Monday, November 25, 2013

Neoclassicism (pt. 7)

Neo-Classical art, arriving by no mere coincidence simultaneously alongside a period of national revolutions and political uprisings, sought to revive the ideals of Ancient Greek and Roman art.  The prefix "neo" means "new"; so you can think of this as "New Classical" art.  It is characterized by balanced compositions, flowing contour lines, and noble gestures and expressions.  Artists looked back to Classical forms to express courage, sacrifice, and patriotism.  New governments, such as the one in America, took inspiration from older political models, like those from Ancient Greece and Rome (the idea of a "senate," for example), and in turn celebrated the re-birth, so to speak, of those Classical ideals in their art.  French Academies endorsed art based on Greece and Rome, and in fact Napoleon himself wanted to supersede the Roman Empire.  His reign as emperor effectively ended the Holy Roman Empire which had been governing since the Middle Ages and which was basically the successive extension of the Ancient Roman Empire itself.
Demonstrating this as clearly as possible for us is The Apotheosis of Homer, painted in 1827 by Jean-Auguste-Dominique Ingres.  (An "apotheosis" is the elevation or exaltation of a person to the rank of god).  Homer, the great Greek poet, sits here in the place of honor, enthroned and being crowned by a figure representing the Nike of Samothrace.  The two women sitting on the steps (wearing orange, on the left, and green, on the right) are the Iliad and Odyssey.  Contrary to the former French Rococo style, which painted flowery and soft images, the artist here paints with harsh lines and rigidly geometric exactness in order to demonstrate the structural precision and symmetry of the artistic works from Ancient Greece and Rome.  Instead of natural, pastoral landscape scenery we transition back to the architectural façades of buildings like the Acropolis.  To adequately portray the Ancient Greeks' devotion to symmetry, use of line had to be employed properly, with great attention to structure and form.  For Ingres, it was the most important element in the painting.  Note that the austerely linear geometry lends greatly to the painting's feeling of gravity and solemnity.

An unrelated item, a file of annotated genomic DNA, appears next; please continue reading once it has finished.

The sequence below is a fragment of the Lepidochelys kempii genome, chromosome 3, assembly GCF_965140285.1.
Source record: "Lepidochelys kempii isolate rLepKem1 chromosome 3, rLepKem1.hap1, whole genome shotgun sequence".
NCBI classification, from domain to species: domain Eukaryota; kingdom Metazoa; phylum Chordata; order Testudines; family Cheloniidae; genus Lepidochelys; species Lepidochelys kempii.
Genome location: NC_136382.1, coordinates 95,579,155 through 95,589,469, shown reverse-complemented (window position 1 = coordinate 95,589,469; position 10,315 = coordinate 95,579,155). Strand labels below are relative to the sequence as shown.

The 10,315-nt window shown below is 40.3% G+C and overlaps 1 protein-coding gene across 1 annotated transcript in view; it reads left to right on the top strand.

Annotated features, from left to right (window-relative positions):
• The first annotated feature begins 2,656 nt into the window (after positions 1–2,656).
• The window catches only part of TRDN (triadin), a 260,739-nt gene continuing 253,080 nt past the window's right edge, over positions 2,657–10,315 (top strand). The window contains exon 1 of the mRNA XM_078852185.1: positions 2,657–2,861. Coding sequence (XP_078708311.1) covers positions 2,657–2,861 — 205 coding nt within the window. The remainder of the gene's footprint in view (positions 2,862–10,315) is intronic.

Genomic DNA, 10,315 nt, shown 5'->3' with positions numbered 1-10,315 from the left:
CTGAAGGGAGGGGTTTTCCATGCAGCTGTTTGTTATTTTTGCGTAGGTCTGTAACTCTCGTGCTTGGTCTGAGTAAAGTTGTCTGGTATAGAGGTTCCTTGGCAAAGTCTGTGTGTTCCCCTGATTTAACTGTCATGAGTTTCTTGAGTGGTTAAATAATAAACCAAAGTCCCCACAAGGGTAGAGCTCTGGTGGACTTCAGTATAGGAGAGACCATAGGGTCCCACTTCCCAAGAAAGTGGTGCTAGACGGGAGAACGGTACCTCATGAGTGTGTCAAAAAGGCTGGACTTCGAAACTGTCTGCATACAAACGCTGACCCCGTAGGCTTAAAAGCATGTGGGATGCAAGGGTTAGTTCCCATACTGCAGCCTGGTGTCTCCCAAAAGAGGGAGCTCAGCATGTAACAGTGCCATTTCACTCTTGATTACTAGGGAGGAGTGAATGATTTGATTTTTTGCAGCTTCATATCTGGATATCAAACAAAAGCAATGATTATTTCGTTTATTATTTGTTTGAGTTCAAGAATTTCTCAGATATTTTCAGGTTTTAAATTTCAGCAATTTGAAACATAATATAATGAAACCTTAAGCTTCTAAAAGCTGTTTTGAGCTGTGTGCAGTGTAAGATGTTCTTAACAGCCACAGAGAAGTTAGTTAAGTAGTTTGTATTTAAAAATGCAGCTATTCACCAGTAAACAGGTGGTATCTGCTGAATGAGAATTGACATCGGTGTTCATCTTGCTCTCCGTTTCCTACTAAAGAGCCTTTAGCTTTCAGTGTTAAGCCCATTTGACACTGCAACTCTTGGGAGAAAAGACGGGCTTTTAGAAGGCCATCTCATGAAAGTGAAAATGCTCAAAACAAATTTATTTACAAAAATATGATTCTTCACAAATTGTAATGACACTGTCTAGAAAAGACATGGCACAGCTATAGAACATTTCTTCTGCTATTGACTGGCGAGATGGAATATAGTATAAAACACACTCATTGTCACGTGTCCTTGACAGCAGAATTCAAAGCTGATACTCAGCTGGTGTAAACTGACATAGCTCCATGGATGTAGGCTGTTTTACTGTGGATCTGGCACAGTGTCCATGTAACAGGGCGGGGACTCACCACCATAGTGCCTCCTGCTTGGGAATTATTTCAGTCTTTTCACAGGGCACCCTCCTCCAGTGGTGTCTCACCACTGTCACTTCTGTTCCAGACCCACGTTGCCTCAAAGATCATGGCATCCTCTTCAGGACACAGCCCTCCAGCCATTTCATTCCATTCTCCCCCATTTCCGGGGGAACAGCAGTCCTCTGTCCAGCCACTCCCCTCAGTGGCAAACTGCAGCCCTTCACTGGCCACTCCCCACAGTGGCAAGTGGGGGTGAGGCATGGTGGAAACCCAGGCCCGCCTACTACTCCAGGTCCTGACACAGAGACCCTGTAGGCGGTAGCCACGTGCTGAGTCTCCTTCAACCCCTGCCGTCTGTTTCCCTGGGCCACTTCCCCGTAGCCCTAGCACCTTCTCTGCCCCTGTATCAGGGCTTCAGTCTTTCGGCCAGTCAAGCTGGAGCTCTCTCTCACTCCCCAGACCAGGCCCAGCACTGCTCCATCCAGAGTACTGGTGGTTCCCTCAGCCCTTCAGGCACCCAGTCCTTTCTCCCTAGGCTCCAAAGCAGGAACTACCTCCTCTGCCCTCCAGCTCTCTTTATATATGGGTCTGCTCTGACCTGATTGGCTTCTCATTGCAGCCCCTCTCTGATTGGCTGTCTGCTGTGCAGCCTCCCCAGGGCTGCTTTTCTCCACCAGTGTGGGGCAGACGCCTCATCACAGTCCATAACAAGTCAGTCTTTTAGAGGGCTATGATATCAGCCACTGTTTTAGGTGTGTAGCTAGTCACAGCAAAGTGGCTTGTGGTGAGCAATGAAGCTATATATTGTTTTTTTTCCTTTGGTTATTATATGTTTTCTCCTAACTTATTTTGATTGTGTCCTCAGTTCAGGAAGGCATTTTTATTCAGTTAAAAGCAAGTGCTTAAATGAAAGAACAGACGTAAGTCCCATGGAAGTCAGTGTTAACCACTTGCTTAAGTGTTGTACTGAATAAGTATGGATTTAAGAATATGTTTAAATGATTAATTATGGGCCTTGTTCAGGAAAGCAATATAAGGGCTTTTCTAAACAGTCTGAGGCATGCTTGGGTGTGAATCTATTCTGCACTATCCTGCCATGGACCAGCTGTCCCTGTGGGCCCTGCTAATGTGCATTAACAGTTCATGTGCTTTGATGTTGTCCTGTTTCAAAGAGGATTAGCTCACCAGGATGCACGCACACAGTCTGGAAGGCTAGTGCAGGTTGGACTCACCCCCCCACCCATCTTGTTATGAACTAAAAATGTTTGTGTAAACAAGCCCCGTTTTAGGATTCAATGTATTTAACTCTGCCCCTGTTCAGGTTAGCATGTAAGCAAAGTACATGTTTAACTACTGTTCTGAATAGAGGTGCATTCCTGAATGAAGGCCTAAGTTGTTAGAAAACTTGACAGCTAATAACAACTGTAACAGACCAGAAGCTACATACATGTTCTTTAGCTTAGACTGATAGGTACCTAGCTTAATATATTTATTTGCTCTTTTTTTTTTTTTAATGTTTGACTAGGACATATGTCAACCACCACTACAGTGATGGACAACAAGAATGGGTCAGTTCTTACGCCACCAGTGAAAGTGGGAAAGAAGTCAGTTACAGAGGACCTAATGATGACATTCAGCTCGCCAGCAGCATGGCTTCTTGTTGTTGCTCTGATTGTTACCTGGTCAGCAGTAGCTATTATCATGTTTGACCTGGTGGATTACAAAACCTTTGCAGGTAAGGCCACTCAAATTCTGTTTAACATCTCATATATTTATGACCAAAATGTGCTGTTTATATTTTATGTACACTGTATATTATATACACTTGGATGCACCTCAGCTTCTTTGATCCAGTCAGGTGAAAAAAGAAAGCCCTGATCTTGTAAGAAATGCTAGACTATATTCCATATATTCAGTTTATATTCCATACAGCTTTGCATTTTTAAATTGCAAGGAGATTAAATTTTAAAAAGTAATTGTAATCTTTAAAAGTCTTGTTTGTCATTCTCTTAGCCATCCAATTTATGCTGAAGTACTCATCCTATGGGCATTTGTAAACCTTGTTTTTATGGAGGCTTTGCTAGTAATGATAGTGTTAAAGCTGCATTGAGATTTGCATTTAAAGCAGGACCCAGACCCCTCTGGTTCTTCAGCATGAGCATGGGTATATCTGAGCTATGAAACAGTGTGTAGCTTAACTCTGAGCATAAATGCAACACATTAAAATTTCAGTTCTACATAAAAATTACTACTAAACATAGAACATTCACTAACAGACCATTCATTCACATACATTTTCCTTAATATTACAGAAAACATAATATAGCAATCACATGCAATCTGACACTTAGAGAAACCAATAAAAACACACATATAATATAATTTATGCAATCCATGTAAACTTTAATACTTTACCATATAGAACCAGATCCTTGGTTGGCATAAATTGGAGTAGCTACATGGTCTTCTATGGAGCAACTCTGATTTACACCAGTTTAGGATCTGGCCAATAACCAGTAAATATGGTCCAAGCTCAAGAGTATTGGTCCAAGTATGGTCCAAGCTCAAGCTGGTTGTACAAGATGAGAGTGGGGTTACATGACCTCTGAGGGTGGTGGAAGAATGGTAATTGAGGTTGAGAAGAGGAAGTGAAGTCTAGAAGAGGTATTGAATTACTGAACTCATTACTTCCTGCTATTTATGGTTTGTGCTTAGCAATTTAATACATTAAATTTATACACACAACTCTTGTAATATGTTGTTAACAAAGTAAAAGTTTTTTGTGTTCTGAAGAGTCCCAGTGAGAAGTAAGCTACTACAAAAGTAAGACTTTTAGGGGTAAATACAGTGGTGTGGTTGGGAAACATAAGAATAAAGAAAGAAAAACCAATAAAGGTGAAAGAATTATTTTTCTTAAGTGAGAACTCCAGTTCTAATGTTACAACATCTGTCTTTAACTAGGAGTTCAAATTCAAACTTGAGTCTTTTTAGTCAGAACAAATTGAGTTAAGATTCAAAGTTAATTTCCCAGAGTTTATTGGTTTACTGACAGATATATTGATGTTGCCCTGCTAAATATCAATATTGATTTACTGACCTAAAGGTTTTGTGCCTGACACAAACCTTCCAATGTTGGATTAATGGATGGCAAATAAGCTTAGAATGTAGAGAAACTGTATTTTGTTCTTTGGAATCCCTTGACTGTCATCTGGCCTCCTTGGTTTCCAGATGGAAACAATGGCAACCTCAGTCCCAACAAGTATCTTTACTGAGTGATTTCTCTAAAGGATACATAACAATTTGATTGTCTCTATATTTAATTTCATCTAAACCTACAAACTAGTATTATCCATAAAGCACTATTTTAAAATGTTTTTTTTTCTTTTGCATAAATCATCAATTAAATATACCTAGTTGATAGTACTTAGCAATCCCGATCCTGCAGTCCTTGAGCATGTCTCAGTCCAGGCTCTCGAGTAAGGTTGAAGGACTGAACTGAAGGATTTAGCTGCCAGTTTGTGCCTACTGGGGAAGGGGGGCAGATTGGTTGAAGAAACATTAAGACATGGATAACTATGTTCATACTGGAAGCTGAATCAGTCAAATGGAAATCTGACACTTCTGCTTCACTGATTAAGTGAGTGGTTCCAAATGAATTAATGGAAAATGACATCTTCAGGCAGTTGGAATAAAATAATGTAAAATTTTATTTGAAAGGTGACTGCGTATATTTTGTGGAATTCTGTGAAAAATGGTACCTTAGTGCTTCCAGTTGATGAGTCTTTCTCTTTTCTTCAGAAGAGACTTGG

This painting brings to mind Raphael's School of Athens, which was also Classically inspired.  It pictures an impressive assembly of immortals representing the arts.  This painting, like Raphael's Renaissance masterpiece, is an expansion of the Renaissance concept of sacra conversazione (in Italian, "sacred conversation").  A sacra conversazione was originally the idea behind many religious paintings of Heaven, where all the saints were pictured together in communion with each other and with their Lord, but the idea disseminated to more secular artists who painted great scenes of various important historical figures assembled in one location, like a party, for discussion and communion.  It is a gathering of history's greatest intellectuals, come together to discuss matters of art, philosophy, and politics.  The figures surrounding Homer in this painting are other poets, philosophers, and artists including: Phidias, Virgil, Fra Angelica, Aeschylus, Racine, Molière, Raphael, Dante, and Shakespeare.  The sacra conversazione concept is a fun one, because you can imagine in your own mind which historical figures you would like to have a conversation with if you could meet with anybody from the past.  Hmm…

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